A partnership is not taxpaying entity, but files an annual tax return, Form 1065, to report income, deductions, and other items. These items pass through to partners, who may be individuals, other partnerships, corporations, or other entities. Partners report their allocable share of these items on their own tax returns.
Tax statistics from the IRS show that the number of partnerships (including limited liability companies that file tax returns as partnerships) in the U.S. declined for the first time since 1993. For 2019 (the most recent year for statistics), there were 3.8 million partnerships (4.7% less than in 2018), representing more than 25.3 million partners (down from 27.4 million partners the year before). Statistics from 2018 were covered in a prior blog.
Here are some other interesting tax-related statistics about these filers:
- Limited liability companies (LLCs) with 2 or more members accounted for the majority (71.5%) of all partnership returns. This is the 18th consecutive year that LLCs dominated the number of partnership returns filed. The number of LLC members grew to 10.2 million (a 5.25% increase over 2018).
- Limited partnerships represented only 10.8% of all partnerships. Nonetheless, they reported the most profits (30.3% of all returns) and the largest share of partners (37%).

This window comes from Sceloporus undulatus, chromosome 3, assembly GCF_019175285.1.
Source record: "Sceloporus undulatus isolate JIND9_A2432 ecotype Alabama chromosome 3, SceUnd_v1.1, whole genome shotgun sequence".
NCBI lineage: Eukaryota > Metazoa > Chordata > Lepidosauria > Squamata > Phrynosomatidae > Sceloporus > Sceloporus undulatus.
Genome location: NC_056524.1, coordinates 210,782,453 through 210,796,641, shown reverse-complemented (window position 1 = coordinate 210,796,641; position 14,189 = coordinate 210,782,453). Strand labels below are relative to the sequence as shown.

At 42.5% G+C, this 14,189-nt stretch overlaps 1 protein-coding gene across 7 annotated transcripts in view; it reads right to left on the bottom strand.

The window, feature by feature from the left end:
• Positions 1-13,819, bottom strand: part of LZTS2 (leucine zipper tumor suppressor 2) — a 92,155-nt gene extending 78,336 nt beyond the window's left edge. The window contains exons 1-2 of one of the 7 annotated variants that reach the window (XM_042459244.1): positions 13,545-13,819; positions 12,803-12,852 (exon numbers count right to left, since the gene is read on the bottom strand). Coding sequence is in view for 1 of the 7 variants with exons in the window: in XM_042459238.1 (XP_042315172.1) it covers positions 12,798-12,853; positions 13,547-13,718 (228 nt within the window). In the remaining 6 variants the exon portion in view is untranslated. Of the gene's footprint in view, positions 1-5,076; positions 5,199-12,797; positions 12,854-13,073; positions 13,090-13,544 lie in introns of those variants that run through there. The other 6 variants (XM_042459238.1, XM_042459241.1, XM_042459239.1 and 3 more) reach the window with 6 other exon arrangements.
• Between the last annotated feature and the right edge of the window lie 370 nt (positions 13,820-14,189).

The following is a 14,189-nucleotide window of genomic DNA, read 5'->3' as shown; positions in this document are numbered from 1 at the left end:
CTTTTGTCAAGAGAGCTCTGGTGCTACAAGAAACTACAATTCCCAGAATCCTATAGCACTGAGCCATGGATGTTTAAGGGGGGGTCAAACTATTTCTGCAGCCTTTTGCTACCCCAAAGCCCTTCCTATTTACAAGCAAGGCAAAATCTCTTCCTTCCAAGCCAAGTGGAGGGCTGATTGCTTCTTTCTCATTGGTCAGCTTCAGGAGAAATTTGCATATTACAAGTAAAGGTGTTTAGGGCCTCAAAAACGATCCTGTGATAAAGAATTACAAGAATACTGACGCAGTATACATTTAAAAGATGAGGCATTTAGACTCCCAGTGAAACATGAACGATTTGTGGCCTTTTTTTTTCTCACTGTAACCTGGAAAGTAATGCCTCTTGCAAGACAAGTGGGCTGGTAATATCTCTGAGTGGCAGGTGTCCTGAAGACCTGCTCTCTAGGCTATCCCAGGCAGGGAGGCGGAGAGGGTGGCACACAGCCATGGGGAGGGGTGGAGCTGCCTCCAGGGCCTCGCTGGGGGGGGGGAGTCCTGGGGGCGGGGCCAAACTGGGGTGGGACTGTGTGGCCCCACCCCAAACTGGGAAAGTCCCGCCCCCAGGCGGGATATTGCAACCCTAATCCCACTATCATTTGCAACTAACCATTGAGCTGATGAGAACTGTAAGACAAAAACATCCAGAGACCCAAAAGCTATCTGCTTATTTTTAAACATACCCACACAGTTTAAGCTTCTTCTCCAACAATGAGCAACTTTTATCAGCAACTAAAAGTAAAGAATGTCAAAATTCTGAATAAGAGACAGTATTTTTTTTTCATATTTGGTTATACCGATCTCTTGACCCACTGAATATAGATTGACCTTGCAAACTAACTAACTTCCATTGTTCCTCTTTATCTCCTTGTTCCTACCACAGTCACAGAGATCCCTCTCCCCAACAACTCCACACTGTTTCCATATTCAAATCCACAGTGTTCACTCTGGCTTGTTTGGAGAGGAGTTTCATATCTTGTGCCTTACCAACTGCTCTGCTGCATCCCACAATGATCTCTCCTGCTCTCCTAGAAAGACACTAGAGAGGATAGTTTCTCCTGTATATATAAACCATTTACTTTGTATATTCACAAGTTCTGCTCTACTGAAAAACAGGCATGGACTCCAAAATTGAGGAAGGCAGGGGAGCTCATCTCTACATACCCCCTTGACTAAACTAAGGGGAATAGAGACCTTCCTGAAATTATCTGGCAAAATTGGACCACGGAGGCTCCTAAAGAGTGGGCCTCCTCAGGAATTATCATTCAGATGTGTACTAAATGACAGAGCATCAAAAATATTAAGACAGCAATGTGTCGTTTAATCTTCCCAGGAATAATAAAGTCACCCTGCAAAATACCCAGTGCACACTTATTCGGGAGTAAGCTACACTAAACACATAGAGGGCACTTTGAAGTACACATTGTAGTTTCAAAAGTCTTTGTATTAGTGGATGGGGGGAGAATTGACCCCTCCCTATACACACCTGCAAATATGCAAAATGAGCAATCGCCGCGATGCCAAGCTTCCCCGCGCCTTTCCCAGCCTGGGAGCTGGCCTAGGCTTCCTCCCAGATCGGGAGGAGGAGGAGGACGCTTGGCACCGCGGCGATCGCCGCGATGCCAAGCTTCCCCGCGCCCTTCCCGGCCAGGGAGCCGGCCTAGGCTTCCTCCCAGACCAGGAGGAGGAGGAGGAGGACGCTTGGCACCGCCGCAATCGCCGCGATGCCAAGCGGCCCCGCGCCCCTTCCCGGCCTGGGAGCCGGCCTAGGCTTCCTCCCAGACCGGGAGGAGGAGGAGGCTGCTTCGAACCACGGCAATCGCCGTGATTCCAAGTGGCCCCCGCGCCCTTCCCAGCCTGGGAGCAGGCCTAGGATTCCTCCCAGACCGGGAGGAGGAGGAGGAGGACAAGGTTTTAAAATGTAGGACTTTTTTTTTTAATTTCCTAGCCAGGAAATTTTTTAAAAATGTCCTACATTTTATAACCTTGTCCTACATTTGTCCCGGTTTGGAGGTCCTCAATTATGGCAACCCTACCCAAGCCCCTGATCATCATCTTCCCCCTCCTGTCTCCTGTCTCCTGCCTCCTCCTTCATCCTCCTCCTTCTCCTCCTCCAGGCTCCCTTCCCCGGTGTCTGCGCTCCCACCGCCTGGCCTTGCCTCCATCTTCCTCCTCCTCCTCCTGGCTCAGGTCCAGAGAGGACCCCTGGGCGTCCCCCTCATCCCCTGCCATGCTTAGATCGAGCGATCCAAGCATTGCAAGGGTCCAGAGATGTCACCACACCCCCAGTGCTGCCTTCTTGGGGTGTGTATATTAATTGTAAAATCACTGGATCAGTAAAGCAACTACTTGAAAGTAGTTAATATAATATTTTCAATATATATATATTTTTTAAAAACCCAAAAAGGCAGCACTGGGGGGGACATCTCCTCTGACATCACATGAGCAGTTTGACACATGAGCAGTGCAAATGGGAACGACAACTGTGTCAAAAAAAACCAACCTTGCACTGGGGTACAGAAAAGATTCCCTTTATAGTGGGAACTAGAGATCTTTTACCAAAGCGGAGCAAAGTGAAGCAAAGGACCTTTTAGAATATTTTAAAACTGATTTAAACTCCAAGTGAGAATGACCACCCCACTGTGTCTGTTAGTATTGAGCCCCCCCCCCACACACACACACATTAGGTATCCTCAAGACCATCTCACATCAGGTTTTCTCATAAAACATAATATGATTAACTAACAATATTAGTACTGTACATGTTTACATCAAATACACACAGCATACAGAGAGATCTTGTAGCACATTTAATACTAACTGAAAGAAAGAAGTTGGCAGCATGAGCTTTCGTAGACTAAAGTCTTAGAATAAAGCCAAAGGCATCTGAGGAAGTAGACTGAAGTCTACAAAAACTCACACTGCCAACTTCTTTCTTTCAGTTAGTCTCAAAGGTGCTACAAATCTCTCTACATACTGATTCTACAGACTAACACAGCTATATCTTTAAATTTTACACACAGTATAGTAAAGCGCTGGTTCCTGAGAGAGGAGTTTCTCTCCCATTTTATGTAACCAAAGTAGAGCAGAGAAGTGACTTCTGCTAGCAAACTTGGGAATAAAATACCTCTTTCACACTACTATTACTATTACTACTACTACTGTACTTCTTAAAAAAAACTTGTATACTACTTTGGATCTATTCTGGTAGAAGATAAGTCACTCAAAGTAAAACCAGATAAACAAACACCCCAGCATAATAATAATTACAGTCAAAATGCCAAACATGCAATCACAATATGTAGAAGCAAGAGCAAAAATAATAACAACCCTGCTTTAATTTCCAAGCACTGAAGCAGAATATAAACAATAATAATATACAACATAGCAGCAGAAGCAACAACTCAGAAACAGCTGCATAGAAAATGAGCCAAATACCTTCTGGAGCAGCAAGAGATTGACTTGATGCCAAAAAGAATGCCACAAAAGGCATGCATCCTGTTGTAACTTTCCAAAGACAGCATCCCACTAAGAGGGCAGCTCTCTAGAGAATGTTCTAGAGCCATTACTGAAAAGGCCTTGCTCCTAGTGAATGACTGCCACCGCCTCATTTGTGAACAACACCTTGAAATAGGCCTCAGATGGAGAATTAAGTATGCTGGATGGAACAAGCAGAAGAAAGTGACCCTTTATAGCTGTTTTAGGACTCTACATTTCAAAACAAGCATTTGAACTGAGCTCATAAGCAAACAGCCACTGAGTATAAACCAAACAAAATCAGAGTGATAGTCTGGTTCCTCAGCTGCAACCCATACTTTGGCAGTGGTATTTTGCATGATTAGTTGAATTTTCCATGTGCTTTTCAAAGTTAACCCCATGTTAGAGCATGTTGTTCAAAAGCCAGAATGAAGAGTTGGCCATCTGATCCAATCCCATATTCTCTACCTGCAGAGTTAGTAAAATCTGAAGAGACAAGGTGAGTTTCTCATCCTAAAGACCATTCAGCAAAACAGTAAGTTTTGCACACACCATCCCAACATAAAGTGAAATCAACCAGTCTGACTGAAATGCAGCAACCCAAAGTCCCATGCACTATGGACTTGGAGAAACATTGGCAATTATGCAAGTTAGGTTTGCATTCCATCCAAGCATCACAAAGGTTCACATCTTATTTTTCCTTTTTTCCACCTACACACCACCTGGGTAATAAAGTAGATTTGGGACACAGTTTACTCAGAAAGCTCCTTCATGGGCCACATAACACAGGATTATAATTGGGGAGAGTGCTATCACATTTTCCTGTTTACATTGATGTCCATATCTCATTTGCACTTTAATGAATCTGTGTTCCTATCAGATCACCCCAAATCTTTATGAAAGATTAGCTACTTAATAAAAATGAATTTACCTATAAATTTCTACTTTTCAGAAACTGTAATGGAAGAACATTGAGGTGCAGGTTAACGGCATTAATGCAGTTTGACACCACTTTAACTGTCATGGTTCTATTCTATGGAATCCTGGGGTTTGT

- Total receipts (revenue) for filers increased by 5% from the previous year to $8.1 trillion. But profitability was down by 14%, increasing by 8.9%.
- More than 97% of all partnership returns were filed electronically.
Which industries dominate the number of partnership returns and results? Real estate and rental and leasing accounted for about half (50.8 percent) of all partnerships and nearly a third (32.7%) of all partners. The finance and insurance sector reported the largest shares of total net income (loss) (57.9%), total assets (57.3%), and total receipts (24.2%) for 2019.
Why were profits down? There are always a number of reasons why net income for tax purposes declines. For the real estate industry, statistics show the main reason was an increase in expenses. Remember: these statistics are pre-pandemic.
Why do these statistics matter?
S.N.D. North, past president of the American Statistical Association, said in 1910: “The science of statistics is the chief instrumentality through which the progress of civilization is now measured, and by which its development hereafter will largely be controlled.” How prescient he was.
Statistics are often the underpinning of tax law changes, or at least used to justify changes spurred by policy or politics. Annual statistics from the IRS on partnerships and multi-member LLCs shows the growth (or lack of growth) of business in the U.S. The statistics reflect what’s going on in the economy.
With the number of new business startups growing (more than 4 million from January through September 2021), the choice of entity for new companies becomes more important than ever. It’s worth noting that the number of S corporations still outstrips partnerships (including LLCs filing as partnerships).
According to the latest IRS Data Book for FY 2020, there were 4,470,095 partnership returns filed as compared with 5,044,303 S corporation returns. The debate between becoming an S corporation or limited liability company continues…